SCOTUS ruling could set back efforts to fight climate change, affect energy investments, and increase regulatory risk
The United States Supreme Court today sharply curtailed the Environmental Protection Agency’s power to regulate greenhouse gas (GHG) emissions from coal-fired power plants. In a victory for coal-producing states and fossil fuel companies, the Court ruled that Congress did not grant the EPA the authority to devise caps on GHG emissions based on a system-wide approach intended to shift power generation away from coal to cleaner gas and renewable energy sources. Section 111(d) of the Clean Air Act allows the EPA to regulate only actions at individual plants, not to mandate power sector-wide measures. The 6 to 3 ruling, in West Virginia, et al. vs. Environmental Protection Agency, et al. (Case No. 20-1530), limits the EPA to regulating emissions from standalone power plants without the broader tools necessary to compel a shift toward a cleaner power grid. The ruling could set back efforts to fight climate change. It may also impact investments in energy assets, including renewable power, and create more regulatory uncertainty.
Challenging an Old Climate Rule to Block Future Rules
This complex case, addressing both environmental and administrative law questions, was decided by the Court even though the regulations at issue – U.S. President Barack Obama’s 2015 Clean Power Plan – were never implemented and were later repealed. The Court could have declined to hear the case brought by the State of West Virginia, other states and fossil fuel companies on the basis that, since there is currently no regulatory plan in place to challenge, there is no “case or controversy” susceptible to a court decision. The repeal of the prior regulatory regimes for power plant GHG reductions made the challenge moot, and it is not yet ripe to challenge whatever rules the EPA is expected to promulgate to replace the prior plans.
Instead, the Court took the unusual step of granting certiorari, with oral arguments in February 2022 raising a host of issues that touched on broader questions of regulatory power and Congressional delegation of enforcement authority in future cases.
Although the EPA is not enforcing the Clean Power Plan and is in the process of new rulemaking, the West Virginia vs. EPA case was nonetheless justiciable, according to the majority opinion by Chief Justice John Roberts. He said that West Virginia and other states have standing to sue the EPA because they are injured by a rule (even though it is no longer enforced) that “requires them to more stringently regulate power plant emissions within their borders.” He added that the case is not moot, even though the EPA has expressed no intention of restoring the old Clean Power Plan, because it is not “absolutely clear that the allegedly wrongful behavior could not reasonably be expected to recur” and the government has not carried its burden of proof that future rulemaking will not “reimpose emissions limits predicated on generation shifting.”
EPA’s Clean Power Plan
The EPA regulations implementing the 2015 Clean Power Plan, at issue in the West Virginia case, were issued in August of 2015 pursuant to Section 111(d) of the Clean Air Act. The 2015 regulations set state-specific targets and granted to the states the authority to determine how best to reduce greenhouse gas emissions. That sort of federal-state coordination is typical of Clean Air Act rules. States could achieve emissions reductions in line with the EPA’s directive by balancing each of the plan’s three building blocks:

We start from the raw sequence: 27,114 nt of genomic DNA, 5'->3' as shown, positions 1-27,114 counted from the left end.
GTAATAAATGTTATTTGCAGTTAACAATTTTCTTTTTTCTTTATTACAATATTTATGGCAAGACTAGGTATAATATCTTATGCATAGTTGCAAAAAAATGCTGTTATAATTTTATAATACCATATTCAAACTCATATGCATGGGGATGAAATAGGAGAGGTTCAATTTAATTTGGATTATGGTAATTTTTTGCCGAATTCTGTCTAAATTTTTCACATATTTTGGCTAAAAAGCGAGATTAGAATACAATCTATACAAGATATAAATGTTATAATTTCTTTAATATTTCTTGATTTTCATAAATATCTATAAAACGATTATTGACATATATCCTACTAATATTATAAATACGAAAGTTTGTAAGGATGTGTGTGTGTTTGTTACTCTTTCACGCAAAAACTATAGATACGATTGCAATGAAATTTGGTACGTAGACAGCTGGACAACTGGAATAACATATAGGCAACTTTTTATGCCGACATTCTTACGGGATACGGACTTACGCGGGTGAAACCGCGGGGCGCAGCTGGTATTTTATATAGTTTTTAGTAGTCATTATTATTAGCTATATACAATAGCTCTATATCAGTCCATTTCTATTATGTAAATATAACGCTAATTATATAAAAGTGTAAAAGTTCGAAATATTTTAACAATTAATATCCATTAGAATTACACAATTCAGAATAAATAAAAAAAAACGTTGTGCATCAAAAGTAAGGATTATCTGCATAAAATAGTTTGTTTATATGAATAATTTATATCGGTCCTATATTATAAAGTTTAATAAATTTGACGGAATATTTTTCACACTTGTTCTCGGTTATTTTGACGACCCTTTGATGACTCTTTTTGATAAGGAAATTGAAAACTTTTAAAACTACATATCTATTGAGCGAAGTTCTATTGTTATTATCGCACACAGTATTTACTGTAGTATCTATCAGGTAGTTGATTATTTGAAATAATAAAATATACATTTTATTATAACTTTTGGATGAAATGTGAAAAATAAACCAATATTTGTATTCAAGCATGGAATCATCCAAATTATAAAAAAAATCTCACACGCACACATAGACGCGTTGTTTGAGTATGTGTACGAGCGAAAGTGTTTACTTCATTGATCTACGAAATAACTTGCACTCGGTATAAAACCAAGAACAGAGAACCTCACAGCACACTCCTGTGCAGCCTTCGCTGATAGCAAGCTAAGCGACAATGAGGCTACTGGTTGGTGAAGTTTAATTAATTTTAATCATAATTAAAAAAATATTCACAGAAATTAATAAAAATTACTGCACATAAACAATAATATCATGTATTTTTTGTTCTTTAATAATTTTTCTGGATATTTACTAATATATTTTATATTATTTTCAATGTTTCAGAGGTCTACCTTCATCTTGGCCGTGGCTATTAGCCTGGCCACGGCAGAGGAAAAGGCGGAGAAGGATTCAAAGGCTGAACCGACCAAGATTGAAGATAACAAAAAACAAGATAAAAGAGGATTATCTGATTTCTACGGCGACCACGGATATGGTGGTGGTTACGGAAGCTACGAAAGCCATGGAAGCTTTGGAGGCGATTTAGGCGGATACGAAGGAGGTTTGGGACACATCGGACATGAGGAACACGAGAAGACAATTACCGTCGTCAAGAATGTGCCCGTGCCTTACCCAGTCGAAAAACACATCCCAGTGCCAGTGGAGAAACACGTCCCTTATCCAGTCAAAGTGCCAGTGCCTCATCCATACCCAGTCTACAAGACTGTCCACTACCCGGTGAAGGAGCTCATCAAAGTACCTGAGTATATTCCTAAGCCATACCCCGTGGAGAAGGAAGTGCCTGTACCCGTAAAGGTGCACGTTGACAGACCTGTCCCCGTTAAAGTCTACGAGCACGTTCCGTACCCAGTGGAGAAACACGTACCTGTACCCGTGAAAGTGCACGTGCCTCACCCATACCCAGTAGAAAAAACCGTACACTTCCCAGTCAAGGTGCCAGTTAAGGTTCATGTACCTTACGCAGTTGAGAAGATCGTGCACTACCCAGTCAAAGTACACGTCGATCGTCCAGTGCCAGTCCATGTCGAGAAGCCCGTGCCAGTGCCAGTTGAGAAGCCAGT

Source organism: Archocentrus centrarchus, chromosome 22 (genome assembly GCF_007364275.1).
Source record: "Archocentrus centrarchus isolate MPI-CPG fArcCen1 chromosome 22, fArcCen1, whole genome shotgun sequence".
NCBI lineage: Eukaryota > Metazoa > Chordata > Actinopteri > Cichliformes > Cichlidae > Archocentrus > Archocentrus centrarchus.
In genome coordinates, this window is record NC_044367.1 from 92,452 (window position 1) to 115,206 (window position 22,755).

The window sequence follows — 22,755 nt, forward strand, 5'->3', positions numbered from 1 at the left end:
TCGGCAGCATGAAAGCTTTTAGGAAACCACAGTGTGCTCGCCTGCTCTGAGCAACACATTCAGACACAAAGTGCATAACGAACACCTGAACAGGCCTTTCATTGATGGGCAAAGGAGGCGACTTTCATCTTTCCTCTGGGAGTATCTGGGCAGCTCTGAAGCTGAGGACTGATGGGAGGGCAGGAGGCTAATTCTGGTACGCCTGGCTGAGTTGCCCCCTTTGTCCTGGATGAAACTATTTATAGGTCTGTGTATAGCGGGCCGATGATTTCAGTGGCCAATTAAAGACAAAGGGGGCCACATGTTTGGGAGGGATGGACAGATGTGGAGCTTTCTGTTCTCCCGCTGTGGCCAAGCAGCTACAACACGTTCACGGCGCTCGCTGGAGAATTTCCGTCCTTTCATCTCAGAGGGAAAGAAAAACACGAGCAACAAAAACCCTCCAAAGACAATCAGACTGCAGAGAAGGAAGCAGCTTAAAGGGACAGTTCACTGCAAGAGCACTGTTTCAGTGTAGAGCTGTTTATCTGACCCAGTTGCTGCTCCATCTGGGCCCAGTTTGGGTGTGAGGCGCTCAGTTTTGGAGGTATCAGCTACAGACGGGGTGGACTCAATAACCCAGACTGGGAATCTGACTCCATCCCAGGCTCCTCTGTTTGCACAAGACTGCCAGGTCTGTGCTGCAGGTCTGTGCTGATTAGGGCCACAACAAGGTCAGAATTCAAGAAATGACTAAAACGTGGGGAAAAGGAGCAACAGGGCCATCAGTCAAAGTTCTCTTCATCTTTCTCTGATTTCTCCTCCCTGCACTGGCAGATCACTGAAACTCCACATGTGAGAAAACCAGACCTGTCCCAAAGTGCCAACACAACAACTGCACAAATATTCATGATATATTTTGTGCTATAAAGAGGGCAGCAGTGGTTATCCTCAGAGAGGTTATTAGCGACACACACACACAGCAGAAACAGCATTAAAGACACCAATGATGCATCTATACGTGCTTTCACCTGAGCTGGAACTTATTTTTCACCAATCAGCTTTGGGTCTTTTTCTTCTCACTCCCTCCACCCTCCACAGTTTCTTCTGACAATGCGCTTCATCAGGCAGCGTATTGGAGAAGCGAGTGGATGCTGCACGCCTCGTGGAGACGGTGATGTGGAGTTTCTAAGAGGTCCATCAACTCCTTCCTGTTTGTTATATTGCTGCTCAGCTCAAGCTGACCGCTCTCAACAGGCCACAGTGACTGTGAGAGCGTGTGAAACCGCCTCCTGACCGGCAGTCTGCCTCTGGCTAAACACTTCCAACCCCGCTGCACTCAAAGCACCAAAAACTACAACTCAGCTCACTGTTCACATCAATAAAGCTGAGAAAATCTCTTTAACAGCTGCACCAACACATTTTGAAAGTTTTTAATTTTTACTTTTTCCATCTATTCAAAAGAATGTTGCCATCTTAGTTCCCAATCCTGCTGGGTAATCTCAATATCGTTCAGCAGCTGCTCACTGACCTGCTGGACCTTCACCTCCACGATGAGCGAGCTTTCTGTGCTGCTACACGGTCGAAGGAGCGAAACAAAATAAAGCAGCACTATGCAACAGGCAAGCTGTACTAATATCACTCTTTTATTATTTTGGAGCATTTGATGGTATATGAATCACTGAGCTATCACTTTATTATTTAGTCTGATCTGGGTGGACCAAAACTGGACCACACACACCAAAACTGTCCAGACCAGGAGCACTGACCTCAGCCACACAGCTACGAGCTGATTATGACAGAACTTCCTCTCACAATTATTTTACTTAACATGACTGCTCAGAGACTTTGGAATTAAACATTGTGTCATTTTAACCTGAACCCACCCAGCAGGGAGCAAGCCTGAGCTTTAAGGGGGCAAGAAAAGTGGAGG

1. plant-level changes to increase fossil fuel power plant efficiency by reducing the plant’s heat rate (such as by co-firing gas with coal), and otherwise reducing plant-specific emissions;
2. shifting power plants from coal to natural gas, thus reducing GHG emissions across the state’s mix of generation resources; and
3. state-wide shifts to increase renewable energy capacity, to transition from fossil fuels to renewables, to reduce energy demand through enhanced efficiency, or to introduce a cap-and-trade mechanism or take other steps to reduce the carbon intensity of the power grid.
The Court in West Virginia vs. EPA curtailed the second and third building blocks. A rule calling for states to devise system-wide reductions in average GHG emissions across their power grids exceeded the authority given by Congress to the EPA under the Clean Air Act, according to the Court.
Scope of Regulatory Authority and Judicial Review
As crippling as the ruling is for the EPA’s ability to combat climate change in new emissions rules, the case could have been even worse for environmentalists. In examining the scope of the EPA’s authority to regulate greenhouse gas emissions under the Clean Air Act, the Court had a choice on how far to go.
The Court did not overturn precedents that firmly established the EPA’s ability to regulate GHG emissions under Section 111 of the Clean Air Act. It merely tied the EPA’s hands in doing so. The United States government has long determined that greenhouse gas emissions are polluting the atmosphere and causing significant and harmful effects on the human environment. In 2007, in Massachusetts vs. EPA, the U.S. Supreme Court found that the EPA has the authority to regulate greenhouse gases, such as carbon dioxide, as “air pollutants” under the Clean Air Act. Relying on the Massachusetts case and other precedents, courts have accepted this position as settled law. As noted by Justice Elena Kagan in her dissent in the West Virginia case, “Section 111 of the Clean Air Act directs EPA to regulate stationary sources of any substance that ‘causes, or contributes significantly to, air pollution’ and that ‘may reasonably be anticipated to endanger public health or welfare.’ 42 U. S. C. §7411(b)(1)(A).”